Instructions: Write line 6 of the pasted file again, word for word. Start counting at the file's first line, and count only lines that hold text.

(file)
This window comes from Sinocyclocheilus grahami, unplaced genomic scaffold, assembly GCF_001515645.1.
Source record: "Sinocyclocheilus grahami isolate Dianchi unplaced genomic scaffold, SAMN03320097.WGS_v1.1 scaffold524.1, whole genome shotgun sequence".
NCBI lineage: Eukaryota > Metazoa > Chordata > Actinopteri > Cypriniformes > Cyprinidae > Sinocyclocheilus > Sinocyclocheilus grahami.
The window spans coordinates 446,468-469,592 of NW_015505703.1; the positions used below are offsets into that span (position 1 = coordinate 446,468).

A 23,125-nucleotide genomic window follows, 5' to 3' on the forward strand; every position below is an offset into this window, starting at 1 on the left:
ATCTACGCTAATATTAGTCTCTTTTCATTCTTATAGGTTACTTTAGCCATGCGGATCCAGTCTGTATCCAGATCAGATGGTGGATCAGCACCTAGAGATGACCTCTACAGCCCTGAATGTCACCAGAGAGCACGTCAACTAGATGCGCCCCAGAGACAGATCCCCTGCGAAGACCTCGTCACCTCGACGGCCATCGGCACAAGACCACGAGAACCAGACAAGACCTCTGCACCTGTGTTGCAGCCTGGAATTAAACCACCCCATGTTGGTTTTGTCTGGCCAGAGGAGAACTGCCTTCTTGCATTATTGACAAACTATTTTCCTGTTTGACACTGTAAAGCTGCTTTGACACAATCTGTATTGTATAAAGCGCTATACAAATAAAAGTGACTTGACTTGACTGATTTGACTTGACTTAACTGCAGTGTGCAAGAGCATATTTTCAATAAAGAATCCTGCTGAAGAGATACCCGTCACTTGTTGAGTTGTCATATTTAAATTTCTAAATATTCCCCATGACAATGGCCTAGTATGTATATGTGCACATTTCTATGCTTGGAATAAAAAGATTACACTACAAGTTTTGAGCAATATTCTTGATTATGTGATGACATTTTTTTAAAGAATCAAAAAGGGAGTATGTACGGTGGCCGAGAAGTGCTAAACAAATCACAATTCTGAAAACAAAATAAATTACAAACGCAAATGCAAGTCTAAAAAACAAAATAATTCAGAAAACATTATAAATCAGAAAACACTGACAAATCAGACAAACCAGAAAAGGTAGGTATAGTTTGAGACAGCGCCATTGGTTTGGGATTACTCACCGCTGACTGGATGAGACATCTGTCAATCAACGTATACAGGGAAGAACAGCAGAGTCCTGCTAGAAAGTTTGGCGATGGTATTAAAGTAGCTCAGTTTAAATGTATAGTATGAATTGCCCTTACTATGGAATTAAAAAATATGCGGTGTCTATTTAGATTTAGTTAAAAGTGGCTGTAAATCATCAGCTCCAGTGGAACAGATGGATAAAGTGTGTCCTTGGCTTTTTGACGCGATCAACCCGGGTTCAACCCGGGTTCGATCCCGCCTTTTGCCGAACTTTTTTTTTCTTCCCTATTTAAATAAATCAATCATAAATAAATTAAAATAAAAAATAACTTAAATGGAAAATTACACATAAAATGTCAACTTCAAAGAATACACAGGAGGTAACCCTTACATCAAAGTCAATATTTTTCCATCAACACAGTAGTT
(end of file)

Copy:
ATCTACGCTAATATTAGTCTCTTTTCATTCTTATAGGTTACTTTAGCCATGCGGATCCAGTCTGTATCCAGATCAGATGGTGGATCAGCACCTAGAGATGACCTCTACAGCCCTGAATGTCACCAGAGAGCACGTCAACTAGATGCGCCCCAGAGACAGATCCCCTGCGAAGACCTCGTCACCTCGACGGCCATCGGCACAAGACCACGAGAACCAGACAAGACCTCTGCACCTGTGTTGCAGCCTGGAATTAAACCACCCCATGTTGGTTTTGTCTGGCCAGAGGAGAACTGCCTTCTTGCATTATTGACAAACTATTTTCCTGTTTGACACTGTAAAGCTGCTTTGACACAATCTGTATTGTATAAAGCGCTATACAAATAAAAGTGACTTGACTTGACTGATTTGACTTGACTTAACTGCAGTGTGCAAGAGCATATTTTCAATAAAGAATCCTGCTGAAGAGATACCCGTCACTTGTTGAGTTGTCATATTTAAATTTCTAAATATTCCCCATGACAATGGCCTAGTATGTATATGTGCACATTTCTATGCTTGGAATAAAAAGATTACACTACAAGTTTTGAGCAATATTCTTGATTATGTGATGACATTTTTTTAAAGAATCAAAAAGGGAGTATGTACGGTGGCCGAGAAGTGCTAAACAAATCACAATTCTGAAAACAAAATAAATTACAAACGCAAATGCAAGTCTAAAAAACAAAATAATTCAGAAAACATTATAAATCAGAAAACACTGACAAATCAGACAAACCAGAAAAGGTAGGTATAGTTTGAGACAGCGCCATTGGTTTGGGATTACTCACCGCTGACTGGATGAGACATCTGTCAATCAACGTATACAGGGAAGAACAGCAGAGTCCTGCTAGAAAGTTTGGCGATGGTATTAAAGTAGCTCAGTTTAAATGTATAGTATGAATTGCCCTTACTATGGAATTAAAAAATATGCGGTGTCTATTTAGATTTAGTTAAAAGTGGCTGTAAATCATCAGCTCCAGTGGAACAGATGGATAAAGTGTGTCCTTGGCTTTTTGACGCGATCAACCCGGGTTCAACCCGGGTTCGATCCCGCCTTTTGCCGAACTTTTTTTTTCTTCCCTATTTAAATAAATCAATCATAAATAAATTAAAATAAAAAATAACTTAAATGGAAAATTACACATAAAATGTCAACTTCAAAGAATACACAGGAGGTAACCCTTACATCAAAGTCAATATTTTTCCATCAACACAGTAGTT